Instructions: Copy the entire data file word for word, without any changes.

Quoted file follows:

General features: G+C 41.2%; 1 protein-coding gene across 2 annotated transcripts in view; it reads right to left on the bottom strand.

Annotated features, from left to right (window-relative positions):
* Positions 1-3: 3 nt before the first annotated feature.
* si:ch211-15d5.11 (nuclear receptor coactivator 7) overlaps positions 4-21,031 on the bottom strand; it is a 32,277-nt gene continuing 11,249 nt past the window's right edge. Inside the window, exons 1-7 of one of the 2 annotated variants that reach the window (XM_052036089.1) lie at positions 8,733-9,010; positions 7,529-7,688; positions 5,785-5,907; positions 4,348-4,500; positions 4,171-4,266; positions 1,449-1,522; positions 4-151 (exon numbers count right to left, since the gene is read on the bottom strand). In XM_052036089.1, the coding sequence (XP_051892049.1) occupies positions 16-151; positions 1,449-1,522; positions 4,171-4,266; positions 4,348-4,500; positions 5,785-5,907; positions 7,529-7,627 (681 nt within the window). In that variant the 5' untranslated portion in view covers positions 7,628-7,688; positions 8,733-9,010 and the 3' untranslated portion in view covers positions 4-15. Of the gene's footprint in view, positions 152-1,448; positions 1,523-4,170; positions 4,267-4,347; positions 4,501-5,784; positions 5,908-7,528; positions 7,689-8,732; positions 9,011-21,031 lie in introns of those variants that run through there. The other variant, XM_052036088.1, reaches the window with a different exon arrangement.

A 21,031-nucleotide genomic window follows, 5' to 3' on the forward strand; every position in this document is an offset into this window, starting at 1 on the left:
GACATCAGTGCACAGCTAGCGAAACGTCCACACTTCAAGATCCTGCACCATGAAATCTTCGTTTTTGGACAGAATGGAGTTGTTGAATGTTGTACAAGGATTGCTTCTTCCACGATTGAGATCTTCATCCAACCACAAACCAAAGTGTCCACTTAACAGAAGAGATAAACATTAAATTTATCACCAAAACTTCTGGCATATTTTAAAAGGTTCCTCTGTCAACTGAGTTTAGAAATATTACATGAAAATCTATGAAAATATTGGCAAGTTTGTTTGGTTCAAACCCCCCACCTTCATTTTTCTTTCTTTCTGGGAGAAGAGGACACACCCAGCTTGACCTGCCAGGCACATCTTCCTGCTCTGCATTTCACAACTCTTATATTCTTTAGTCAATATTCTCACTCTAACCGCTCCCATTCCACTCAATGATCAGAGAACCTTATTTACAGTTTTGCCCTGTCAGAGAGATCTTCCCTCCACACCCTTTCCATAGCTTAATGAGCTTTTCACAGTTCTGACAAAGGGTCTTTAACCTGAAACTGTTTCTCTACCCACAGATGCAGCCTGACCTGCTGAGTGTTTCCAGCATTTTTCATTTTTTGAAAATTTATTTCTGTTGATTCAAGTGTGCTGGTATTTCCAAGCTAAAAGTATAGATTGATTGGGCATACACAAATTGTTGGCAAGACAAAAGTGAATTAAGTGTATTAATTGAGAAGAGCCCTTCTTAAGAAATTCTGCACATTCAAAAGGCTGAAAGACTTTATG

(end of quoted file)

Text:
General features: G+C 41.2%; 1 protein-coding gene across 2 annotated transcripts in view; it reads right to left on the bottom strand.

Annotated features, from left to right (window-relative positions):
* Positions 1-3: 3 nt before the first annotated feature.
* si:ch211-15d5.11 (nuclear receptor coactivator 7) overlaps positions 4-21,031 on the bottom strand; it is a 32,277-nt gene continuing 11,249 nt past the window's right edge. Inside the window, exons 1-7 of one of the 2 annotated variants that reach the window (XM_052036089.1) lie at positions 8,733-9,010; positions 7,529-7,688; positions 5,785-5,907; positions 4,348-4,500; positions 4,171-4,266; positions 1,449-1,522; positions 4-151 (exon numbers count right to left, since the gene is read on the bottom strand). In XM_052036089.1, the coding sequence (XP_051892049.1) occupies positions 16-151; positions 1,449-1,522; positions 4,171-4,266; positions 4,348-4,500; positions 5,785-5,907; positions 7,529-7,627 (681 nt within the window). In that variant the 5' untranslated portion in view covers positions 7,628-7,688; positions 8,733-9,010 and the 3' untranslated portion in view covers positions 4-15. Of the gene's footprint in view, positions 152-1,448; positions 1,523-4,170; positions 4,267-4,347; positions 4,501-5,784; positions 5,908-7,528; positions 7,689-8,732; positions 9,011-21,031 lie in introns of those variants that run through there. The other variant, XM_052036088.1, reaches the window with a different exon arrangement.

A 21,031-nucleotide genomic window follows, 5' to 3' on the forward strand; every position in this document is an offset into this window, starting at 1 on the left:
GACATCAGTGCACAGCTAGCGAAACGTCCACACTTCAAGATCCTGCACCATGAAATCTTCGTTTTTGGACAGAATGGAGTTGTTGAATGTTGTACAAGGATTGCTTCTTCCACGATTGAGATCTTCATCCAACCACAAACCAAAGTGTCCACTTAACAGAAGAGATAAACATTAAATTTATCACCAAAACTTCTGGCATATTTTAAAAGGTTCCTCTGTCAACTGAGTTTAGAAATATTACATGAAAATCTATGAAAATATTGGCAAGTTTGTTTGGTTCAAACCCCCCACCTTCATTTTTCTTTCTTTCTGGGAGAAGAGGACACACCCAGCTTGACCTGCCAGGCACATCTTCCTGCTCTGCATTTCACAACTCTTATATTCTTTAGTCAATATTCTCACTCTAACCGCTCCCATTCCACTCAATGATCAGAGAACCTTATTTACAGTTTTGCCCTGTCAGAGAGATCTTCCCTCCACACCCTTTCCATAGCTTAATGAGCTTTTCACAGTTCTGACAAAGGGTCTTTAACCTGAAACTGTTTCTCTACCCACAGATGCAGCCTGACCTGCTGAGTGTTTCCAGCATTTTTCATTTTTTGAAAATTTATTTCTGTTGATTCAAGTGTGCTGGTATTTCCAAGCTAAAAGTATAGATTGATTGGGCATACACAAATTGTTGGCAAGACAAAAGTGAATTAAGTGTATTAATTGAGAAGAGCCCTTCTTAAGAAATTCTGCACATTCAAAAGGCTGAAAGACTTTATG